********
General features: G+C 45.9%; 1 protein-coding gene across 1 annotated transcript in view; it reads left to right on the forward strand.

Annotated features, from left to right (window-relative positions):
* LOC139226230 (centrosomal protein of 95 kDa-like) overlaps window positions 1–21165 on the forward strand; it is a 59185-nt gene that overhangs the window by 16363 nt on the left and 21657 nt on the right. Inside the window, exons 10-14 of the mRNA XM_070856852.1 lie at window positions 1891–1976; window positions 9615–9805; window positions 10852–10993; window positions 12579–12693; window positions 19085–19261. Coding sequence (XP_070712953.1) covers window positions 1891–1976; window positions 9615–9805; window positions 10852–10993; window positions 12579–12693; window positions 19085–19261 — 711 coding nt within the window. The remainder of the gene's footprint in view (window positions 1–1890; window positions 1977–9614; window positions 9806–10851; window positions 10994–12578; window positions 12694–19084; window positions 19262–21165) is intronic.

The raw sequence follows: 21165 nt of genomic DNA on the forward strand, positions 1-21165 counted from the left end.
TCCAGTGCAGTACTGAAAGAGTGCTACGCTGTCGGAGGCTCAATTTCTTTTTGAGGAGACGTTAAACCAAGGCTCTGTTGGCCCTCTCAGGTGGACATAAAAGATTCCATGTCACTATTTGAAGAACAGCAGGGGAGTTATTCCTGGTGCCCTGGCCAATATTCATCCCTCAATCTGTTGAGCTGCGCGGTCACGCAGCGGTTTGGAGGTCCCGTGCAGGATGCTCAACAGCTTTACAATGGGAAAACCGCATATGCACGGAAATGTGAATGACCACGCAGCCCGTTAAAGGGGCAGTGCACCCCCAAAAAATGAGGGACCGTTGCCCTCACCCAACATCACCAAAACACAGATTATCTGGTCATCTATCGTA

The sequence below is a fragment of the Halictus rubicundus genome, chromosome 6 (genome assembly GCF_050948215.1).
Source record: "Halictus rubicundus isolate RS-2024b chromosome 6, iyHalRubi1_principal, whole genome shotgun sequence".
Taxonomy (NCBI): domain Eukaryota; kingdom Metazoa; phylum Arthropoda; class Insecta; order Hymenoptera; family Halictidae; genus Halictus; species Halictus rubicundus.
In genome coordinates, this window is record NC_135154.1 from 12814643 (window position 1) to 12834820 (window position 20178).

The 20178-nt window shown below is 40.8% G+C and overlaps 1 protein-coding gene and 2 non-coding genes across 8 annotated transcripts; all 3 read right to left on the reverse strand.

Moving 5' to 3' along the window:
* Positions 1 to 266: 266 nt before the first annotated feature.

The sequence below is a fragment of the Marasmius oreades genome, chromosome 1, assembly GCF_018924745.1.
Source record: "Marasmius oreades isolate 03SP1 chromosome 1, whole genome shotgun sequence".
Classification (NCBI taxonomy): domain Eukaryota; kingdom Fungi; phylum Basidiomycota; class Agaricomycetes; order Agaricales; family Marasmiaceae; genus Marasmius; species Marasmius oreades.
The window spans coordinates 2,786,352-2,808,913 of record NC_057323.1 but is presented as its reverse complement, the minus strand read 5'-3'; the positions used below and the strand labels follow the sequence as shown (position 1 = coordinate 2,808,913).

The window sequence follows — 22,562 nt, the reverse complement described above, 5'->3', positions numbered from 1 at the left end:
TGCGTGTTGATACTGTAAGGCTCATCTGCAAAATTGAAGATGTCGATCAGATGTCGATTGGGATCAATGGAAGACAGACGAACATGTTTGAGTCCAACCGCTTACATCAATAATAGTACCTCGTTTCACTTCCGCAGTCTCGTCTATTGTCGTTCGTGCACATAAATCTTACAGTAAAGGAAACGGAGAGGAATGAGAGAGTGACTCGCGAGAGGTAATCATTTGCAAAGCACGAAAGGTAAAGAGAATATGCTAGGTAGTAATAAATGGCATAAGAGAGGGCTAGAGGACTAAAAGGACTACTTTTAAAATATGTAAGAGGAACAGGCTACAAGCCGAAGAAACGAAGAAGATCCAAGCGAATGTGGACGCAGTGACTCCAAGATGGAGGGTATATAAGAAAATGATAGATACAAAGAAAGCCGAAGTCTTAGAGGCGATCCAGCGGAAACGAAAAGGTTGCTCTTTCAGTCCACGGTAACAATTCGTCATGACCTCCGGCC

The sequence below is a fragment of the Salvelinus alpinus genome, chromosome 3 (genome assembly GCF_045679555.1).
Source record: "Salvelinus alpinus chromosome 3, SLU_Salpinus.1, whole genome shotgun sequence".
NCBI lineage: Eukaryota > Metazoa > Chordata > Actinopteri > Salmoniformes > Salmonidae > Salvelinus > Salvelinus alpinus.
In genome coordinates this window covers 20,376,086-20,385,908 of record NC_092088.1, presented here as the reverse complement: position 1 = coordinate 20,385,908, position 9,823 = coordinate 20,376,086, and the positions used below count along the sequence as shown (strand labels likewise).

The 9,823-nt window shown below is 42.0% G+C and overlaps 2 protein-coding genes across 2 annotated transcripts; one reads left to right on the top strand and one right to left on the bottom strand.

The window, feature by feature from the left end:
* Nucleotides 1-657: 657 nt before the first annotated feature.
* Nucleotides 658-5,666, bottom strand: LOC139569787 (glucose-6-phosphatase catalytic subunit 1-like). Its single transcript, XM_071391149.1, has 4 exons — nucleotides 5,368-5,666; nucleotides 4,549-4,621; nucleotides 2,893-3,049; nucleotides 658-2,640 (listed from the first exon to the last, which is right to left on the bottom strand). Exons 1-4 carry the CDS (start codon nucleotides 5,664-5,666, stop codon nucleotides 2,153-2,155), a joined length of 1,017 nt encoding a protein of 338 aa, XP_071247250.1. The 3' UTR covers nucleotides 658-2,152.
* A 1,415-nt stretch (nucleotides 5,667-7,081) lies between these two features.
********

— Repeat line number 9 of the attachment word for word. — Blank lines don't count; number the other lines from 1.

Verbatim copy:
In genome coordinates, this window is record NC_135154.1 from 12814643 (window position 1) to 12834820 (window position 20178).